An apocryphal story I guess, but a good one:
One day, a friend of Abraham Lincoln found the President sitting in a corridor of the White House, cleaning his boots. “But Mr. President!” he said, “are you cleaning your own boots?” “Of course,” Lincoln replied, “whose boots do you think I’m cleaning?”
This is relevant to human rights. Human rights do not require that we all clean our own boots or that, more generally, all differences in status or occupation are removed, but they do require equal standing, status or respect regarding certain very specific human capacities or activities. We all have an equal capacity to think freely, speak freely, move around freely etc., or rather we should have those capacities in an equal measure because we have a right to have those capacities. And we should be respected as equal bearers of those rights. So, that’s a very specific sense in which we all have equal standing, even though we don’t have equal standing in all settings. When we don’t have a certain set of capacities in an equal measure, then cooperative schemes and governments should do everything possible to provide them. We are only bound by the coercive power or agreements resulting from our existing cooperative schemes and governments as long as these schemes and governments do everything possible to provide us with the set of capacities to which we have a right.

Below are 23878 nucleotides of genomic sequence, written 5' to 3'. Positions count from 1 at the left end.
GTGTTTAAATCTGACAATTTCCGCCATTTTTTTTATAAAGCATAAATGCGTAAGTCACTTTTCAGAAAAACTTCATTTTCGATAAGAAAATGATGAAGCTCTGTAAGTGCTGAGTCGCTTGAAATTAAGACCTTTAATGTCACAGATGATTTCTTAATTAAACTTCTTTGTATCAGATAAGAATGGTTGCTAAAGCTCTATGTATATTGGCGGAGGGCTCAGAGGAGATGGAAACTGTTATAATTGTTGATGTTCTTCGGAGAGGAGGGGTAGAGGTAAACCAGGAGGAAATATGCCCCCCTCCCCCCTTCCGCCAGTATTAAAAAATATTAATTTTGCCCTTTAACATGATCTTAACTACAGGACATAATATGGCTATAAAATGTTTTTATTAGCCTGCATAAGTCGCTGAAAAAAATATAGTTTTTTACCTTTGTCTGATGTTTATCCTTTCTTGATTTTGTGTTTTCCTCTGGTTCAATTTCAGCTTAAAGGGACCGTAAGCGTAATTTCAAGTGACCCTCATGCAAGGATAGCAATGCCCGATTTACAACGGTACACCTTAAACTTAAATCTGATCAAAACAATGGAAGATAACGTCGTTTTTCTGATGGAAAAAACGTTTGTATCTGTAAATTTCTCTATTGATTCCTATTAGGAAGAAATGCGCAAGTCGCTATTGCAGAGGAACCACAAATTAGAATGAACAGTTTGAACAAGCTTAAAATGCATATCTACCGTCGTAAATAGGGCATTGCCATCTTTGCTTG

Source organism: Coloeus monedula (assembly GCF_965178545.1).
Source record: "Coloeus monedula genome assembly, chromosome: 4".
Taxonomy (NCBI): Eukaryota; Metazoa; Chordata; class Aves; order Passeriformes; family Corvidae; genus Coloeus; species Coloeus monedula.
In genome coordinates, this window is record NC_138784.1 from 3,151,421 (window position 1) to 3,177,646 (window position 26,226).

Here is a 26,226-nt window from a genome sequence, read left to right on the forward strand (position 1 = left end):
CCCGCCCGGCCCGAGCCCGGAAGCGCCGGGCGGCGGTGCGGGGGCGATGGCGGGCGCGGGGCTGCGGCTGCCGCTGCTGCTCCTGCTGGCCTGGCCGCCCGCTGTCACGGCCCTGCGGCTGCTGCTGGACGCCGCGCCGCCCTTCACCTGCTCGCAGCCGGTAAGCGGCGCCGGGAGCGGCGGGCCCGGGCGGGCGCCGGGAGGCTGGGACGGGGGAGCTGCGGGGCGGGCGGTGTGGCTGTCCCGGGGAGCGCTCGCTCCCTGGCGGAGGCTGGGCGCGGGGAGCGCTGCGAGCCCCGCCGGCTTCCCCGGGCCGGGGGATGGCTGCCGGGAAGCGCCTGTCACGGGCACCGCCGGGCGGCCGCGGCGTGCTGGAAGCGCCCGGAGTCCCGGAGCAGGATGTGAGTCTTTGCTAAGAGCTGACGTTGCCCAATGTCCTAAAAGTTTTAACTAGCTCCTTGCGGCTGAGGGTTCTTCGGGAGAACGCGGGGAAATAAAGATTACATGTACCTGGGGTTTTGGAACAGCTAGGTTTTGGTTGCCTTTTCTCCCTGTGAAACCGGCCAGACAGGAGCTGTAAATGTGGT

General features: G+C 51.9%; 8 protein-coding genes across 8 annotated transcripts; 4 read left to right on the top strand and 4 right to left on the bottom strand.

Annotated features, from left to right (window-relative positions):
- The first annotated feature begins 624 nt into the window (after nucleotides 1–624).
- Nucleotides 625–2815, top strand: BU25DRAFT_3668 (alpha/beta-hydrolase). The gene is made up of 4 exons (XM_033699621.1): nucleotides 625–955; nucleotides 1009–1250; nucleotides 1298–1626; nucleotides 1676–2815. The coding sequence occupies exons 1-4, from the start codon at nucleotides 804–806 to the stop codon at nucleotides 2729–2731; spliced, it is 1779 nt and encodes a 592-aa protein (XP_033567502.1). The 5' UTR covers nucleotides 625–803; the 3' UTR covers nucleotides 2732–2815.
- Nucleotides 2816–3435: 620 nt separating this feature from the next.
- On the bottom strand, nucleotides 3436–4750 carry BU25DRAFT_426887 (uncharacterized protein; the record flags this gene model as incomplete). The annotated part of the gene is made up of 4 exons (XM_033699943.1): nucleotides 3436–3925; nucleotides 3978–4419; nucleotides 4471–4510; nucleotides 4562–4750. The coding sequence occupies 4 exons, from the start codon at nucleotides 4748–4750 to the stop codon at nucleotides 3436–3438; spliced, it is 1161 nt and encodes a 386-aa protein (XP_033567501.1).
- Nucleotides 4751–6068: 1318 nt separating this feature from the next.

A president cleaning his own boots is then a metaphor for human equality, not overall equality – he remains the president – but human equality in the specific sense of human beings having an equal set of rights. Or perhaps I’m just over-interpreting this. You decide.
More human rights quotes.